Bin Laden Roundup: A cycle of violence, rejoicing in killing, justice
While I find it very tempting to look at his execution and call it “justice”, the execution of Jesus Christ prevents me from doing so.
As crowds cheering bin Laden’s demise last night illustrated, revenge is a natural reaction. But a natural impulse isn’t necessarily a good one.
The Vatican has said that a Christian “never rejoices” in the face of someone’s death, even if that person has committed heinous crimes.
What the challenge of Christian divisions and the dominant response to Osama Bin Laden’s death illustrates is that the dilemma we face is not a simple, monolithic clash between ‘the civilised West’ and ‘murderous terrorists’, or between Christianity and Islam.
It is never a Christian response to celebrate the death of any human being, even one so given over to the face of evil. Violence is always an indication of our failure to resolve our conflicts by peaceful means, and is always an occasion for deeper reflection.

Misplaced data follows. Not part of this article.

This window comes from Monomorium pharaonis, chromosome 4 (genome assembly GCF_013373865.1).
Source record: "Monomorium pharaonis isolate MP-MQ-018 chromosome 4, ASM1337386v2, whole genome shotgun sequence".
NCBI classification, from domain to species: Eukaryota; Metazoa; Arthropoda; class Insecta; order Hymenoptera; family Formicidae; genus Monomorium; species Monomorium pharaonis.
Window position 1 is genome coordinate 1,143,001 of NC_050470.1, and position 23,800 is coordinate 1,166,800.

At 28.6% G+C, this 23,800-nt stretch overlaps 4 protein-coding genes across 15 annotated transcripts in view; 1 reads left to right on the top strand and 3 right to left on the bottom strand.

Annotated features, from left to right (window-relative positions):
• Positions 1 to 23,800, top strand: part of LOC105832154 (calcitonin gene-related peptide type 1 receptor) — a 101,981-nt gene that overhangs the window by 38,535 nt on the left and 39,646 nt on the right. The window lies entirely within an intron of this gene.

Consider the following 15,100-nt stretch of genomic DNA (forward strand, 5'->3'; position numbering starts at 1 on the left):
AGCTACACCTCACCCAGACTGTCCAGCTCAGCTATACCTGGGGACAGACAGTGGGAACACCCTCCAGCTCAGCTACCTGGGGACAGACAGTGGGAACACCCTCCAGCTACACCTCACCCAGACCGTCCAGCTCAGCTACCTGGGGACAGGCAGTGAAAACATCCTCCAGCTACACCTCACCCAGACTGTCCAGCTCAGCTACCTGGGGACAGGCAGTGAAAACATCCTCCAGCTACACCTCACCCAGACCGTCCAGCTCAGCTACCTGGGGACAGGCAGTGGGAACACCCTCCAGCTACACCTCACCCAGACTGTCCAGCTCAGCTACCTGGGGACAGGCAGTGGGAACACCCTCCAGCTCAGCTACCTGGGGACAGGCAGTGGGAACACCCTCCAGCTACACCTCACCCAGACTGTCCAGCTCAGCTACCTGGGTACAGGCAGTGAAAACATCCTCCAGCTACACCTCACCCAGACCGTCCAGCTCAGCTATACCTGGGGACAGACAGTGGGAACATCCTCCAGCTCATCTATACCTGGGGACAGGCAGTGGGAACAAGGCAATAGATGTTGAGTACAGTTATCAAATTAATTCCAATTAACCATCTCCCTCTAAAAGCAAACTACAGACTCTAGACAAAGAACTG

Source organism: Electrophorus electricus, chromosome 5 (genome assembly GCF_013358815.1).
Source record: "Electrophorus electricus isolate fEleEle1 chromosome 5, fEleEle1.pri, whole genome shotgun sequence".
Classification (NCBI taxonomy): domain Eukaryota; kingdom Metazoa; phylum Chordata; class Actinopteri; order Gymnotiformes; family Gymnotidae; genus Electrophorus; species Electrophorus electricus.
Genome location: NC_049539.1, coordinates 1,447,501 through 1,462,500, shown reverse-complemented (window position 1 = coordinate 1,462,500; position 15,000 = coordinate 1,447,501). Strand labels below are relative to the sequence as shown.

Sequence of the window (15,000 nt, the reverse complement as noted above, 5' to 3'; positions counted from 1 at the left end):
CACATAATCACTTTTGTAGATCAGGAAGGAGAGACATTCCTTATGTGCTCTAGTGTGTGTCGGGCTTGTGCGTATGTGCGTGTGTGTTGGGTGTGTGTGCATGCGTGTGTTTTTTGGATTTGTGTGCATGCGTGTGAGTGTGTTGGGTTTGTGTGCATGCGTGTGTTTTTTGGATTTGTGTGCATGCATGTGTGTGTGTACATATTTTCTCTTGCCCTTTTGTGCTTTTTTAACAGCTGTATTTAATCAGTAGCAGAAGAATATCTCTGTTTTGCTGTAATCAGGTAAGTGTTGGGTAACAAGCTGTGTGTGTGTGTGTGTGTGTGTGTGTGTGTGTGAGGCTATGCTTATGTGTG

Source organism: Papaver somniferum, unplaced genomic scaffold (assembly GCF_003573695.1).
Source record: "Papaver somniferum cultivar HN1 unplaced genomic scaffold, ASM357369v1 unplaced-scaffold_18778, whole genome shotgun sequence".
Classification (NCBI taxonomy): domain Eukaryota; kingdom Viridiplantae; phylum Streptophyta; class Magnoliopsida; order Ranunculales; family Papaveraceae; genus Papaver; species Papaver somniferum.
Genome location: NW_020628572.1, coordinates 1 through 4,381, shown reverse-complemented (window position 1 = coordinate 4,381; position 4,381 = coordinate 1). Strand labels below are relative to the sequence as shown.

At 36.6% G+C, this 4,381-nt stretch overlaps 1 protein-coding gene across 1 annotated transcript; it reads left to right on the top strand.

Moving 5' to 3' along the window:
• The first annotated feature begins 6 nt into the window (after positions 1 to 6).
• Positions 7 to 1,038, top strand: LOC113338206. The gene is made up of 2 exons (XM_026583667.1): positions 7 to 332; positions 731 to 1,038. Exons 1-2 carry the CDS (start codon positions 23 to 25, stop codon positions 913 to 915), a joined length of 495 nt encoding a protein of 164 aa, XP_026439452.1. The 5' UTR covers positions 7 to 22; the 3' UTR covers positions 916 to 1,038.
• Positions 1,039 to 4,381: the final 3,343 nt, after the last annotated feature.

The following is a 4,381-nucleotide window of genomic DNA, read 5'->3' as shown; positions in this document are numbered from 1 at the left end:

The death of Osama bin Laden brought a sense of relief that his influence to some extent ends, but I cannot celebrate his death. What are we doing when we publicly rejoice in someone’s killing?
We have not achieved justice, as US President Obama announced, by acting unjustly.
Here is a case where the cutting of the Gordian knot through an on-the-spot execution may be justified as the lesser evil. The US has the death penalty, and no reasonable person could dispute that Bin Laden inevitably would have faced that penalty after trial in the US.